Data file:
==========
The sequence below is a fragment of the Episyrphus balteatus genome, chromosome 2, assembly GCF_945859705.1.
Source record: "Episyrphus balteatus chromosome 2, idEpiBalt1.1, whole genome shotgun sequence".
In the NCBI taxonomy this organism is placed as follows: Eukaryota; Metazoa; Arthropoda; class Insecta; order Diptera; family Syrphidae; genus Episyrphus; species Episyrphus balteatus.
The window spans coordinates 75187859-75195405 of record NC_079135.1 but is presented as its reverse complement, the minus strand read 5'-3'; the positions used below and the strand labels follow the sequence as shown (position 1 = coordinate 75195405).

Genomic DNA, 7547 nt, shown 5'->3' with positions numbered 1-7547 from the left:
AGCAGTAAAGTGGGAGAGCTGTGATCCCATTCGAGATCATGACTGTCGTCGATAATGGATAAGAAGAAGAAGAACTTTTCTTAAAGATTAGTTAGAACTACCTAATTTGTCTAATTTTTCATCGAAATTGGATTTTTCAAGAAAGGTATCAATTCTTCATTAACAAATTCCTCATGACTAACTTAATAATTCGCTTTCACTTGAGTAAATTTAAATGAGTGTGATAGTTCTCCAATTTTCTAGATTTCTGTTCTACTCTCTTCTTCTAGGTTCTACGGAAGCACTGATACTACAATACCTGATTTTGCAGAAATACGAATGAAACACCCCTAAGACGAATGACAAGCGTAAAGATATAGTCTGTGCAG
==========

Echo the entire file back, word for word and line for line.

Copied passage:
The sequence below is a fragment of the Episyrphus balteatus genome, chromosome 2, assembly GCF_945859705.1.
Source record: "Episyrphus balteatus chromosome 2, idEpiBalt1.1, whole genome shotgun sequence".
In the NCBI taxonomy this organism is placed as follows: Eukaryota; Metazoa; Arthropoda; class Insecta; order Diptera; family Syrphidae; genus Episyrphus; species Episyrphus balteatus.
The window spans coordinates 75187859-75195405 of record NC_079135.1 but is presented as its reverse complement, the minus strand read 5'-3'; the positions used below and the strand labels follow the sequence as shown (position 1 = coordinate 75195405).

Genomic DNA, 7547 nt, shown 5'->3' with positions numbered 1-7547 from the left:
AGCAGTAAAGTGGGAGAGCTGTGATCCCATTCGAGATCATGACTGTCGTCGATAATGGATAAGAAGAAGAAGAACTTTTCTTAAAGATTAGTTAGAACTACCTAATTTGTCTAATTTTTCATCGAAATTGGATTTTTCAAGAAAGGTATCAATTCTTCATTAACAAATTCCTCATGACTAACTTAATAATTCGCTTTCACTTGAGTAAATTTAAATGAGTGTGATAGTTCTCCAATTTTCTAGATTTCTGTTCTACTCTCTTCTTCTAGGTTCTACGGAAGCACTGATACTACAATACCTGATTTTGCAGAAATACGAATGAAACACCCCTAAGACGAATGACAAGCGTAAAGATATAGTCTGTGCAG